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Is Amazon Prime Worth the Money?

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Amazon.com just raised the price of its Prime delivery service. Is it still a good deal?

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Editor's Note: This article was updated to reflect Amazon Prime's shared shipping benefits.

A reader asks the following:

Is Amazon (NASDAQ:AMZN) Prime worth the money? The company just raised the price by $20 and I can't decide whether it's still a good deal.

Great question. Let's take a look at what you get with Amazon Prime:

  • Free two-day shipping on most, but not all, items on Amazon.com (for example, used products from third parties typically aren't Prime-eligible)
  • Access to Amazon's Prime Instant Video Service, which offers free streaming of movies and television shows, including Amazon exclusives such as Alpha House and Betas
  • The ability to "borrow" e-books from the Kindle Owners' Lending Library -- those e-books can then be read on Amazon Kindle devices, with a limit of one book per month
  • Eligibility for the Kindle First program, which gives Kindle owners free access to one of four e-books selected by Amazon editors.

So is this worth $99 per year following a 30-day free trial?

It depends. There are a lot of moving parts to think about. If you like really, really like shopping on Amazon and won't miss $99, just get it. If you spend a lot of money on shipping charges and/or you value getting items to your door quickly, Prime may also be a good buy.

Also, keep in mind that the Prime shipping benefits (but not the digital content) can be used by up fo four additional family members.

However, if you're an active Amazon shopper, depending upon your purchase patterns, you actually may not be spending much on shipping as it is. Many Amazon orders above $35 qualify for free standard shipping. And keep in mind that Amazon's standard delivery time is five to eight business days, but it's not uncommon for orders to be delivered much faster than that (does two-day shipping actually matter to you?).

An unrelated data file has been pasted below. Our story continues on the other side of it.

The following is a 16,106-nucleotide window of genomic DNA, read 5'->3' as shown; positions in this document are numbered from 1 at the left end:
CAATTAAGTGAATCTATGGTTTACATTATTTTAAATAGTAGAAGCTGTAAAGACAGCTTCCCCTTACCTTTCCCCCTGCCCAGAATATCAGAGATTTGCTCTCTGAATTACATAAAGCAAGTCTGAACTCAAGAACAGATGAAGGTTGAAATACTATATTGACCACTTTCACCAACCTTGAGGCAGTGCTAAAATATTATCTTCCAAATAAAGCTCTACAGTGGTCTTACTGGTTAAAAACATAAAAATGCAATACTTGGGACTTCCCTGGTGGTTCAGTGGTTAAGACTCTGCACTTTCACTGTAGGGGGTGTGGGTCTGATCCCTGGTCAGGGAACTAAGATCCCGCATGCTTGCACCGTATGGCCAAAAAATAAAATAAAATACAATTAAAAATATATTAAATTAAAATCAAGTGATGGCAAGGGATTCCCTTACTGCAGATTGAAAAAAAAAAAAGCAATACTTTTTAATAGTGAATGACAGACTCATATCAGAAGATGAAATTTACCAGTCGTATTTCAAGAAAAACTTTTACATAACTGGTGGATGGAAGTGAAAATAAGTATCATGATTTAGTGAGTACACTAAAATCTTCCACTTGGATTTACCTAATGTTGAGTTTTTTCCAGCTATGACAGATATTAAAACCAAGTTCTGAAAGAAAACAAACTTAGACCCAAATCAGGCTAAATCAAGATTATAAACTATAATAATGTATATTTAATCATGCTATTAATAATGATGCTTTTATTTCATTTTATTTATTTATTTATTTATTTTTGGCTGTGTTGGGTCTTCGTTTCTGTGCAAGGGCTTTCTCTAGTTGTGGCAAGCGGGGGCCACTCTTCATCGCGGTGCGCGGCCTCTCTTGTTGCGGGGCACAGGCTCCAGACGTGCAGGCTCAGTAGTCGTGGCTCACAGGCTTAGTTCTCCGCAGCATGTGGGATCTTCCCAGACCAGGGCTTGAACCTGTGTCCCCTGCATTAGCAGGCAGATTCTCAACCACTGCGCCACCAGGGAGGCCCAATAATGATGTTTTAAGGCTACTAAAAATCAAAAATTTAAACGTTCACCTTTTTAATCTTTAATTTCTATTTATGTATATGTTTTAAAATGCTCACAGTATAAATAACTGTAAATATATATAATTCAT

So it's a good idea to go through your online purchases from Amazon over the past year and add up the numbers -- you may have spent less money on shipping than you think and still received items in a timely manner.

Finally, if you like Amazon's selection of Instant Video titles (especially if you own a Fire TV or other compatible device) and/or you're a Kindle owner, you can get a lot out of Prime in terms of video and book content. That could be the swing factor for some people.

Here's why I decided to stick with Prime, despite the $20 increase:

  • I regularly order small items that don't quality for free shipping, and I often want these products (typically small electronics, accessories, personal care items, and snacks) quickly. Typically, I'm paying less than what I otherwise would in stores.
  • When I order bigger and more expensive stuff, two-day shipping offers something close to instant gratification.
  • I own a Kindle and I like using the Lending Library. That's probably worth $30 to $40 to me over the course of a year.
  • I occasionally make use of Prime's Instant Video service (which I'd value at $10 to $20), even though I'm actually more of a Netflix (NASDAQ:NFLX) guy.

So for me, Amazon Prime makes sense. I save money on most things I buy, and the free content sweetens the deal a bit.